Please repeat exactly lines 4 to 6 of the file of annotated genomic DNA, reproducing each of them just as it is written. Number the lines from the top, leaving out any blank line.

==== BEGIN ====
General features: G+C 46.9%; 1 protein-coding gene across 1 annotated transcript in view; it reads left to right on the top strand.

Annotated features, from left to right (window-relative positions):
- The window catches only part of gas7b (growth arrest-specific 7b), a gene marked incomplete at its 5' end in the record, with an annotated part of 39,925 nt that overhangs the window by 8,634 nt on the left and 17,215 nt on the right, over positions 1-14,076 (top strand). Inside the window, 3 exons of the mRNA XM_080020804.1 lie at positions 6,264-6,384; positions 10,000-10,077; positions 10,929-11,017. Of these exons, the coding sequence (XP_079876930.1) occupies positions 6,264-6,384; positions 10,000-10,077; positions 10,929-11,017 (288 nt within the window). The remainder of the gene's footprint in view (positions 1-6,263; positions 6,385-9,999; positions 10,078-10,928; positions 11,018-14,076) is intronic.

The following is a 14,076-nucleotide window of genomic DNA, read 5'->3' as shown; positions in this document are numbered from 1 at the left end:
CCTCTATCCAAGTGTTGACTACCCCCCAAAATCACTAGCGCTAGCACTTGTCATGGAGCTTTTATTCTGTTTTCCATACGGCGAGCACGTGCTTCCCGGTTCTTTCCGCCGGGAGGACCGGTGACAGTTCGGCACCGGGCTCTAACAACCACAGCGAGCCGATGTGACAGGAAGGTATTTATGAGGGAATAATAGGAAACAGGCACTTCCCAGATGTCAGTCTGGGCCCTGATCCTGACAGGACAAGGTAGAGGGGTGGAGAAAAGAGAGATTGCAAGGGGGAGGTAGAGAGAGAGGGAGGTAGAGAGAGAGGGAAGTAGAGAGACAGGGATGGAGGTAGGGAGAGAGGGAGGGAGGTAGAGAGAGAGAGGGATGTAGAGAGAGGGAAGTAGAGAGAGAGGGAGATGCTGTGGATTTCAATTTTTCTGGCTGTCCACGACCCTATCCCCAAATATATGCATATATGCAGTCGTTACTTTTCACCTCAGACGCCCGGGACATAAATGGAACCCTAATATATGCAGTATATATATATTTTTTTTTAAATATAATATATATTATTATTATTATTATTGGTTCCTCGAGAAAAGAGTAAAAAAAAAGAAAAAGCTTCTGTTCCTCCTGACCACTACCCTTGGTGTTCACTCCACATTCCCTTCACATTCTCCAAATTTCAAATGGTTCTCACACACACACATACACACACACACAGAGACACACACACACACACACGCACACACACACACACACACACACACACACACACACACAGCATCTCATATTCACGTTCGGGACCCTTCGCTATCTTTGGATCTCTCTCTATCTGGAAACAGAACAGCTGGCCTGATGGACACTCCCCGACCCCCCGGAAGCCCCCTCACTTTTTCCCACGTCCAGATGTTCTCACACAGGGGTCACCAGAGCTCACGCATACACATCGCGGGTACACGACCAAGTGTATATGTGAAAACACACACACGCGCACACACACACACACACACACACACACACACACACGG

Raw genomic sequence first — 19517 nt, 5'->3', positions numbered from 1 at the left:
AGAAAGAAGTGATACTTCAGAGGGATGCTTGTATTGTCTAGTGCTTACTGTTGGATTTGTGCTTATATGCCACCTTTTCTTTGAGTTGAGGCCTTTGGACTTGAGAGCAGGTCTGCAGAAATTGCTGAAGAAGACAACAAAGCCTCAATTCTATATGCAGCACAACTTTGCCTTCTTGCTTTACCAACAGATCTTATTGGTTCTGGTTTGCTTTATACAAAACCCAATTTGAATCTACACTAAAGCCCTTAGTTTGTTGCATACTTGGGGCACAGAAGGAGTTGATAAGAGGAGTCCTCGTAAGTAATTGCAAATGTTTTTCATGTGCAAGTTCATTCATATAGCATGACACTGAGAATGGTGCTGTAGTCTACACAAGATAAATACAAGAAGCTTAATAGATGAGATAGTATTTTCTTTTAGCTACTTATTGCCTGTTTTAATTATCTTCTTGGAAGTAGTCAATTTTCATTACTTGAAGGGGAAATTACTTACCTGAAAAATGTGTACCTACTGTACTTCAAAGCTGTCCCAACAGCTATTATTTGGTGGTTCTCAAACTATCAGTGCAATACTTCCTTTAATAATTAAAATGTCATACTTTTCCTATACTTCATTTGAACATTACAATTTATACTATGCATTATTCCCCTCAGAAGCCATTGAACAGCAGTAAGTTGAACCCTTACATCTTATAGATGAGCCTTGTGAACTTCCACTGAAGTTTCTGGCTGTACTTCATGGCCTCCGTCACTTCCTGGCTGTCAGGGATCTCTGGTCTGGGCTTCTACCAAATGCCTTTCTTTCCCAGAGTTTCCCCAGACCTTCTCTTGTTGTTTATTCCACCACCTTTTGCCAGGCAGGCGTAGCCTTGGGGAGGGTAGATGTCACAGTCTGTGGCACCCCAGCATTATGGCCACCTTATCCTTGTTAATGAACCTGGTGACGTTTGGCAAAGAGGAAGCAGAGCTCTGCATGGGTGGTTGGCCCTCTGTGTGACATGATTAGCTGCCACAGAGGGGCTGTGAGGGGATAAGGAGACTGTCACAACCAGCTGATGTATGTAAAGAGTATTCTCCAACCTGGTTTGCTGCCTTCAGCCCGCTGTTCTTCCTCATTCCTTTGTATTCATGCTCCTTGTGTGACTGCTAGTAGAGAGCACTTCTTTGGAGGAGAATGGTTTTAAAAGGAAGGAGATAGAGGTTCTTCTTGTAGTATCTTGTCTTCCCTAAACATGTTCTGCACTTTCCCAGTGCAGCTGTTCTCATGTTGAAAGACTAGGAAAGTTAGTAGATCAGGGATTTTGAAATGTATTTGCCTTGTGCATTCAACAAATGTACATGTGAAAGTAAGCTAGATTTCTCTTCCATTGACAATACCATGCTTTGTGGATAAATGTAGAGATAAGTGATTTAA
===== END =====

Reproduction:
The following is a 14,076-nucleotide window of genomic DNA, read 5'->3' as shown; positions in this document are numbered from 1 at the left end:
CCTCTATCCAAGTGTTGACTACCCCCCAAAATCACTAGCGCTAGCACTTGTCATGGAGCTTTTATTCTGTTTTCCATACGGCGAGCACGTGCTTCCCGGTTCTTTCCGCCGGGAGGACCGGTGACAGTTCGGCACCGGGCTCTAACAACCACAGCGAGCCGATGTGACAGGAAGGTATTTATGAGGGAATAATAGGAAACAGGCACTTCCCAGATGTCAGTCTGGGCCCTGATCCTGACAGGACAAGGTAGAGGGGTGGAGAAAAGAGAGATTGCAAGGGGGAGGTAGAGAGAGAGGGAGGTAGAGAGAGAGGGAAGTAGAGAGACAGGGATGGAGGTAGGGAGAGAGGGAGGGAGGTAGAGAGAGAGAGGGATGTAGAGAGAGGGAAGTAGAGAGAGAGGGAGATGCTGTGGATTTCAATTTTTCTGGCTGTCCACGACCCTATCCCCAAATATATGCATATATGCAGTCGTTACTTTTCACCTCAGACGCCCGGGACATAAATGGAACCCTAATATATGCAGTATATATATATTTTTTTTTAAATATAATATATATTATTATTATTATTATTGGTTCCTCGAGAAAAGAGTAAAAAAAAAGAAAAAGCTTCTGTTCCTCCTGACCACTACCCTTGGTGTTCACTCCACATTCCCTTCACATTCTCCAAATTTCAAATGGTTCTCACACACACACATACACACACACACAGAGACACACACACACACACACGCACACACACACACACACACACACACACACACACACACAGCATCTCATATTCACGTTCGGGACCCTTCGCTATCTTTGGATCTCTCTCTATCTGGAAACAGAACAGCTGGCCTGATGGACACTCCCCGACCCCCCGGAAGCCCCCTCACTTTTTCCCACGTCCAGATGTTCTCACACAGGGGTCACCAGAGCTCACGCATACACATCGCGGGTACACGACCAAGTGTATATGTGAAAACACACACACGCGCACACACACACACACACACACACACACACACACACGG

Raw genomic sequence first — 19517 nt, 5'->3', positions numbered from 1 at the left: